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Biol Psychiatry. 2013 May 1;73(9):843-50. doi: 10.1016/j.biopsych.2012.11.027. Epub 2013 Jan 8.

Sweetened-fat intake sensitizes gamma-aminobutyric acid-mediated feeding responses elicited from the nucleus accumbens shell.

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Department of Psychiatry, University of Wisconsin-Madison School of Medicine and Public Health, Madison, Wisconsin, USA.



There is much interest in exploring whether reward-driven feeding can produce druglike plasticity in the brain. The gamma-aminobutyric acid (GABA) system in the nucleus accumbens (Acb) shell, which modulates hypothalamic feeding systems, is well placed to "usurp" homeostatic control of feeding. Nevertheless, it is unknown whether feeding-induced neuroadaptations occur in this system.


Separate groups of ad libitum-maintained rats were exposed to daily bouts of sweetened-fat intake, predator stress, or intra-Acb shell infusions of either d-amphetamine (2 or 10 μg) or the μ-opioid agonist D-[Ala2, N-MePhe4, Gly-ol]-enkephalin (DAMGO, 2.5 μg), then challenged with intra-Acb shell infusion of the GABAA agonist, muscimol (10 ng).


Exposure to sweetened fat robustly sensitized muscimol-induced feeding. Sensitization was present 1 week after cessation of the palatable feeding regimen but had abated by 2 weeks. Rats exposed to sweetened fat did not show an altered feeding response to food deprivation. Repeated intra-Acb shell infusions of DAMGO (2.5 μg) also sensitized intra-Acb shell muscimol-driven feeding. However, neither repeated intra-Acb shell d-amphetamine infusions (2 or 10 μg) nor intermittent exposure to an aversive stimulus (predator stress) altered sensitivity to muscimol.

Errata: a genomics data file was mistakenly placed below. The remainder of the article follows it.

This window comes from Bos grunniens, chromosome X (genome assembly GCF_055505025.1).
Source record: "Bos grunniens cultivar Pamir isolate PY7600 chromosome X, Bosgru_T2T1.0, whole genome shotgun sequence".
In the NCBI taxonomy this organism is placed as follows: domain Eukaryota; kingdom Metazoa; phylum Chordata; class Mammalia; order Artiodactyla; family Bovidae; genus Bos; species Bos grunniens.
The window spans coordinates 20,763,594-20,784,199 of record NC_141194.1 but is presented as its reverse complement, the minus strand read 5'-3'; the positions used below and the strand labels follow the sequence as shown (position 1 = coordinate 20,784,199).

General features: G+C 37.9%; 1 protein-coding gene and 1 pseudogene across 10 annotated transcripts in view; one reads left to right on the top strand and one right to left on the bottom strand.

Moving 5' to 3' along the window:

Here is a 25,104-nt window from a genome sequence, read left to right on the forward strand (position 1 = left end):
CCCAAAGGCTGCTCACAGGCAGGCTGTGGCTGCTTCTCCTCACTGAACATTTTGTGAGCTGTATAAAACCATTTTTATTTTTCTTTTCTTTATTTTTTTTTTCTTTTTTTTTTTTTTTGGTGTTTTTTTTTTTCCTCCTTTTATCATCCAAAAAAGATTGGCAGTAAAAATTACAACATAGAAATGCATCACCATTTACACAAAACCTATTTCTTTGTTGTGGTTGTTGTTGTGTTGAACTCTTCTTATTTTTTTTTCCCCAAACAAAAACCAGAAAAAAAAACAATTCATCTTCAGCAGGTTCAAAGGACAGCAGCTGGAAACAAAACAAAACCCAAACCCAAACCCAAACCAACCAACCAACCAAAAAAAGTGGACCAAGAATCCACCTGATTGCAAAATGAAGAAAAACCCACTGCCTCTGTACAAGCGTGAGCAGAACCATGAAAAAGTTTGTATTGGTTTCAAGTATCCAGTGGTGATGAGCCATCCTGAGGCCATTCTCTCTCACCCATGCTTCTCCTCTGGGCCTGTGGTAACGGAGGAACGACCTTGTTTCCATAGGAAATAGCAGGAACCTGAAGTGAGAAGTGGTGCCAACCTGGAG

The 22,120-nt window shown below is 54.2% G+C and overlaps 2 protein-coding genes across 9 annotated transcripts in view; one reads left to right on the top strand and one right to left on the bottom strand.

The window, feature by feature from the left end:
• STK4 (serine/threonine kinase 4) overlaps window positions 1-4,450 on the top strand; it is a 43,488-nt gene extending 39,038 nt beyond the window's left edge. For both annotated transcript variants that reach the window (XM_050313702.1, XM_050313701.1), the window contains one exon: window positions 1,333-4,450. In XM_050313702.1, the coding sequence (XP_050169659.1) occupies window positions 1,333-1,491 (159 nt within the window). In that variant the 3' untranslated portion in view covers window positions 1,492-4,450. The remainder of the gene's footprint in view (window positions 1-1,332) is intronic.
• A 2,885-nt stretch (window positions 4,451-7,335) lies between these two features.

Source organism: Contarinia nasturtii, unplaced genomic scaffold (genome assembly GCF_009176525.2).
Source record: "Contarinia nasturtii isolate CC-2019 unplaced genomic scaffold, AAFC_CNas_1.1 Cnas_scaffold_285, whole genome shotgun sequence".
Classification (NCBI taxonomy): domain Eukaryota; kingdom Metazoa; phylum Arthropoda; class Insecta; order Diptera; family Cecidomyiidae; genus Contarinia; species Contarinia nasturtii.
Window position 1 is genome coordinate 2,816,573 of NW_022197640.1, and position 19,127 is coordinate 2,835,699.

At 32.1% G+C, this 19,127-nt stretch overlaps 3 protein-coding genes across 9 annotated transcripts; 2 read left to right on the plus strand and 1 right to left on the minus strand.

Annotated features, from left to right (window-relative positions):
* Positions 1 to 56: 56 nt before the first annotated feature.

Palatable feeding engenders hypersensitivity of Acb shell GABA responses; this effect may involve feeding-induced release of opioid peptides. Heightened arousal, aversive experiences, or increased catecholamine transmission alone are insufficient to produce the effect, and a hunger-induced feeding drive is insufficient to reveal the effect. These findings reveal a novel type of food-induced neuroadaptation within the Acb; possible implications for understanding crossover effects between food reward and drug reward are discussed.

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